In this vein, what the NSP addresses as the non-traditional elements of national security, focuses more on human rights. However, in the case of Pakistan, these are amply covered in the Constitution, Part 2, Chapter 1 from article 7 to article 40. Even preservation of the environment and ecological balance is mentioned clearly in article 31 and 32. So one fails to come to terms with the need to reproduce these and why are these now duplicated in the NSP. Has the constitution failed in these matters or were these objectives simply not implemented and if not, what mechanism does the NSP have, that the constitution does not, in which the NSP can ensure implementation while the Constitution could not? Will the NSP supersede the Constitution in general and now be the master document to govern the country? So with these questions in search of an explanation, it appears that most non-traditional matters mentioned in the document are not only superficial but were unnecessary.
The NSP further moves onto the ‘Guns versus Butter’ debate but there has never been such a debate. With defence being a 16% of the overall budget and lurking around 3% of the GDP, has never really triggered such a debate. The defence budget should always be based, first, upon a threat that is analyzed and is prioritized and then a suitable response. However, this is mainly a political decision. The country through this political process decides which threat to handle kinetically, which must be addressed by alliances and what others to be resolved through diplomacy.
It is for the political process then to decide what should be the capacity and capability of the defence systems. For this, the political government is amply assisted and advised by defence experts but in the end the decision is a political one. Thus, one is at pain to hear from some uninformed quarter as to why Pakistan does not attack the United States when it violates Pakistan’s airspace – simply because one does not have that capability by a conscious decision of the government. So there never was a guns versus butter debate nor the need to have one as yet, but the NSP has come out with self-contradicting declarations: the first being, that while ensuring there will be no arms race, the government will endeavor to meet the conventional threat.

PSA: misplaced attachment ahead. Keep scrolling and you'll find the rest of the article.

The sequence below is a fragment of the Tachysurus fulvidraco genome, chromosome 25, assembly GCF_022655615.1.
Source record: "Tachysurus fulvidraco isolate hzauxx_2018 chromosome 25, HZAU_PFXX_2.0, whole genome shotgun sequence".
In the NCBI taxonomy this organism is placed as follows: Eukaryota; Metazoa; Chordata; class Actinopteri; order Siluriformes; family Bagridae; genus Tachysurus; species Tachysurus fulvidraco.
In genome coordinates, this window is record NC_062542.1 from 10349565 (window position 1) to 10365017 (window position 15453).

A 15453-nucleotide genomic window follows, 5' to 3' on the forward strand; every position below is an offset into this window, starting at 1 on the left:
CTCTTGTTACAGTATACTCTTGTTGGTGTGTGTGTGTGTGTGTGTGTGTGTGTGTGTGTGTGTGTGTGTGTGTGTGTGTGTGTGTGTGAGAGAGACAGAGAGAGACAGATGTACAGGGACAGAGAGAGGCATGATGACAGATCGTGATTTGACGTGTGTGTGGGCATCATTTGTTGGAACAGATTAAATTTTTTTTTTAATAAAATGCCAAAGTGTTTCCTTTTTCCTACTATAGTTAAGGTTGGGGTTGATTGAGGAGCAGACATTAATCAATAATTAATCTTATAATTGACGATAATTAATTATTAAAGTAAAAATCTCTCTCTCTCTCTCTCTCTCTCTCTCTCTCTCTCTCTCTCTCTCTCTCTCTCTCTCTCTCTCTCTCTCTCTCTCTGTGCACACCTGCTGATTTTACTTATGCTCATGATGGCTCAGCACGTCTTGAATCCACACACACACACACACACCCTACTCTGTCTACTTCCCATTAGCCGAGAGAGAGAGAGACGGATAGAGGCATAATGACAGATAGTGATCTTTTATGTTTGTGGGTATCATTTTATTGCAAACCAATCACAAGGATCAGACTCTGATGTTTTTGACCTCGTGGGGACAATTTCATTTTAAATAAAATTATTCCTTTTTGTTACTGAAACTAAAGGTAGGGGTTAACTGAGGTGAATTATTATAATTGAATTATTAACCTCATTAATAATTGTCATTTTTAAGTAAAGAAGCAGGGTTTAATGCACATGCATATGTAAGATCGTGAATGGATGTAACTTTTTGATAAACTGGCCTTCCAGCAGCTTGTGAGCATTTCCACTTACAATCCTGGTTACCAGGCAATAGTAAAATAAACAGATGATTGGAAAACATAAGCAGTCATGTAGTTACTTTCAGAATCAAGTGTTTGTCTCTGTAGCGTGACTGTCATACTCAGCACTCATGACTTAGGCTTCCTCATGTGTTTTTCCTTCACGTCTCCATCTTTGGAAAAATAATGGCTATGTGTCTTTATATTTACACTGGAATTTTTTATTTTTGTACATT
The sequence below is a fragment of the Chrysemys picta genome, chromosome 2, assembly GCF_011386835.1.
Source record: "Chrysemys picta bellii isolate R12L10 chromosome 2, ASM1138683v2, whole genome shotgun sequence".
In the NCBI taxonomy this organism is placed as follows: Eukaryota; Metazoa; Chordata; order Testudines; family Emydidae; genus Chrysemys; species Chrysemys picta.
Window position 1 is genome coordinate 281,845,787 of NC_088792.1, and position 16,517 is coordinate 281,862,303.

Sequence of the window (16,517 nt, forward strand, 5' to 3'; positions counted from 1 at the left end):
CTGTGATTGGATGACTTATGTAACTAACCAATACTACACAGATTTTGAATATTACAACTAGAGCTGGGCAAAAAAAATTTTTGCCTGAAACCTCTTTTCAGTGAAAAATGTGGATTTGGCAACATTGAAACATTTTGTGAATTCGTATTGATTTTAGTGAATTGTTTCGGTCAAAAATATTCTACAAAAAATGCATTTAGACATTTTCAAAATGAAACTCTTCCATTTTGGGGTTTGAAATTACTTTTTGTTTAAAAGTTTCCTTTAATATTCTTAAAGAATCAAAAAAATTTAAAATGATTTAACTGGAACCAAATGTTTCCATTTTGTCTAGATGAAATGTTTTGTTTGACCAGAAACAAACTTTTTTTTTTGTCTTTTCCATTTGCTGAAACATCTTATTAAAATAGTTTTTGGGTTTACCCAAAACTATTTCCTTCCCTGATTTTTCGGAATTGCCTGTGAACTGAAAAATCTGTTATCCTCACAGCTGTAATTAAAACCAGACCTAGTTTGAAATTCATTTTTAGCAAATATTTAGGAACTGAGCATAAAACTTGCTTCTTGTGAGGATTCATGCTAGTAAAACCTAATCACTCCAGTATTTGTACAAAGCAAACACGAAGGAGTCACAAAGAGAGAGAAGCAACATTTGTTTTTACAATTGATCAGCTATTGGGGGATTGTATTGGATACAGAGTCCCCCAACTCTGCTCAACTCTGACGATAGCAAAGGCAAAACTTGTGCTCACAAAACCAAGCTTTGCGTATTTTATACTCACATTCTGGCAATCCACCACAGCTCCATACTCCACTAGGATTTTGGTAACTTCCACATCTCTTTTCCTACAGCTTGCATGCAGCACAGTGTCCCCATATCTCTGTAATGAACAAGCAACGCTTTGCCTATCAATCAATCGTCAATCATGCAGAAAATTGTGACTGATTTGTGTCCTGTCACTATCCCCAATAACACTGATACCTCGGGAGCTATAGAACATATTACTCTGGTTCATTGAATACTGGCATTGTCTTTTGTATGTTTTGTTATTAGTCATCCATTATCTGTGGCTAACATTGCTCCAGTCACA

It would suffice to say that the response is in relevance to the threat and not a policy and as such the ‘arms race’ bit of wisdom is best avoided. The second being, “Pakistan is committed to defending its territorial integrity in response to any military misadventure”. If there is a specific threat, it should be mentioned – otherwise would be constrained to ask what responses are we putting in place while our border fence is being dismantled in the West?It would be appropriate, that if we wish to talk about commitments, that an ‘Act of War’ be defined. After all, what does the NSP consider as an appropriate occasion, for it to respond militarily. This is an important deterrent equation and cannot be kept secret since it invokes a military response and should be visible even to the United Nations. Leaving it open-ended appears that it would be decided based upon by the situation and at that time. It makes any commitment towards this end not only questionable but flexible enough for it not to be taken seriously.